The good news is that COVID-19 cases, hospitalizations, and deaths in the U.S. continue to drop, even as the Delta variant is becoming the dominant strain in the U.S. For those that haven’t been following the news, the COVID-19 mutation known as Delta caused the surge of cases and so much death in India and is far more transmissible. More good news is that both the Moderna and Pfizer vaccines appear to be quite effective against Delta.
The bad news is that the Delta variant of COVID-19 is marching across the world, and Chinese vaccines appear to be less effective against this mutation. Multiple countries are experiencing surges as this article reports “examples from several countries suggest that the Chinese vaccines may not be very effective at preventing the spread of the virus, particularly the new variants.”
A vaccine that is 51 percent effective is still better than no vaccine, and China vaccinated 500 million people in a single month. But that may only cut the path of COVID-19 in half. If another outbreak develops or the country increases its lockdowns and shutdowns to prevent the spread, it could exacerbate supply chain problems and cause costs to rise. Shipping delays already plague key Southern ports in China. COVID-19 could increase the backlog.
Other Vaccines Less Effective Against Delta
The Astra-Zeneca and Johnson & Johnson vaccines are about 70 percent effective. That iis bad news for the UK and much of Europe. The Russian Sputnik vaccine also may be less effective.
This means that while the U.S. still has only about half of its citizens vaccinated, the quality of the vaccines used here probably give us better protection than most of the world. Since the U.S. is the economic engine that pulls a long global train, that’s good news. If it leads to U.S. companies bringing manufacturing back to our shores, that would be even better news.
China is facing a growing problem. It now appears obvious that the virus we know as COVID-19 came from a Chinese lab. Combined with evidence that Chinese researchers prohibited access to gene data that could have been useful in the COVID-19 pandemic research, it is clear that China tried to hide the origins of the virus and took steps to mislead and redirect inquiries. Add to this the failure of their vaccine, and they look pretty bad.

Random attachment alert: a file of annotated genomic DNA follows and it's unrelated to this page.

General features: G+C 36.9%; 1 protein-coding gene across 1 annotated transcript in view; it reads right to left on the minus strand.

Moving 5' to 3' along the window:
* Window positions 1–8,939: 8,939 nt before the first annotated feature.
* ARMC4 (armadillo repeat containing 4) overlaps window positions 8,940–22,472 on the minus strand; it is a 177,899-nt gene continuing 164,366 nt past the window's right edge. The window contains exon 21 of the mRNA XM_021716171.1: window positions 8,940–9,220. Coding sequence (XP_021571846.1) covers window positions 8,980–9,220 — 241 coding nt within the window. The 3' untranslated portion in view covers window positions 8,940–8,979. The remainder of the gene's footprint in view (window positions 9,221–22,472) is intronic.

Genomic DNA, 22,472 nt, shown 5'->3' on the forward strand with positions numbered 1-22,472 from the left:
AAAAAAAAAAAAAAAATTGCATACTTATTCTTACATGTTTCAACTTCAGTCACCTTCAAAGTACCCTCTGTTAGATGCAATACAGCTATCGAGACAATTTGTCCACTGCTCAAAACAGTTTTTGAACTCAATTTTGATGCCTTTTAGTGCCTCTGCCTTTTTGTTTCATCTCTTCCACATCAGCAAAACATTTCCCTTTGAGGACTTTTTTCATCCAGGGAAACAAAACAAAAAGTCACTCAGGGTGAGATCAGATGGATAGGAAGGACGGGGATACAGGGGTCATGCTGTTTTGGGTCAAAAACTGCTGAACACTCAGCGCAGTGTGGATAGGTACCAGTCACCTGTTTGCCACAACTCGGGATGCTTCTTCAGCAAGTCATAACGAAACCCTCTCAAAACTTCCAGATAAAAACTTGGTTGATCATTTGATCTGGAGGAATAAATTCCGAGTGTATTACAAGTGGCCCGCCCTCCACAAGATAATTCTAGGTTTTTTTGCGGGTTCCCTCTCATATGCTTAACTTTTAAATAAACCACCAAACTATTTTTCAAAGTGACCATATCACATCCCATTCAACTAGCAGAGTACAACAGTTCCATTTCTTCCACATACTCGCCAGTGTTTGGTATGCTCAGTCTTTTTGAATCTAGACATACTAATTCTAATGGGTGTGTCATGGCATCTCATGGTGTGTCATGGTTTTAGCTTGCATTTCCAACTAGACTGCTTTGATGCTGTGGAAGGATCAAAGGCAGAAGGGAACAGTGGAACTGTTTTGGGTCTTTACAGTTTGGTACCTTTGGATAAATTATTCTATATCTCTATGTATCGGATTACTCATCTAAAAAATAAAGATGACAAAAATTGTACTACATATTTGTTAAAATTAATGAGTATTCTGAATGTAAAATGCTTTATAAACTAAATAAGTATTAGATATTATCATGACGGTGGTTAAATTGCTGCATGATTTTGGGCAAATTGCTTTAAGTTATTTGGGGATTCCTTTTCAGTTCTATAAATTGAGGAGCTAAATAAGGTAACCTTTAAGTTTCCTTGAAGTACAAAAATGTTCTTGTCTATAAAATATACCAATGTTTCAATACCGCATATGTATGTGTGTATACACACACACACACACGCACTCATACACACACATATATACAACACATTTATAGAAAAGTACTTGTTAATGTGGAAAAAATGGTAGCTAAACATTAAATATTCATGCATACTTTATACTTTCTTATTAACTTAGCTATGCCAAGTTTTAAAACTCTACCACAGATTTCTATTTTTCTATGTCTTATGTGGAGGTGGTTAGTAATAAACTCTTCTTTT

There have been 3.9 million reported deaths due to COVID-19. The actual number thought to be much higher because of under-reporting in several countries, including China. How many of those would still be alive today if China had cooperated with early efforts instead of turning to denials, lies, and deceit? If we give them the benefit of the doubt and assume that the virus leaked from the lab by accident, then how many lives might have been saved with full disclosure and early cooperation? Two million? Three?
The Next Wave
Clearly the globe has to ready itself for continued waves of virus. While waves caused by Delta may be only small ripples in the U.S., we don’t know what Epsilon or Theta might hold for us. There is always the possibility that a variant down the line will render the Pfizer and Moderna vaccines less effective. This sudden recovery that the U.S. experiencing could have the legs cut out from under it if some unknown variant arises and causes another wave of cases. The economic and social consequences could be tremendously negative since so many Americans believe COVID-19 is behind them.
My advice is to take advantage of this window of opportunity to increase your level of preparedness. Use the opportunity to travel and gather in groups to get some training. Buy the tools you need and build the infrastructure that will help you be more self-sufficient. Build a side gig or a small business to help you survive the inflationary speed bumps. While food prices are rising, it is still available, so stock up while you can.
If possible, move outside the city while your job still allows remote work. I believe every 10 miles you can move away from a dense urban environment results in an increase in your personal safety.
Don’t waste this moment in history. It might not last.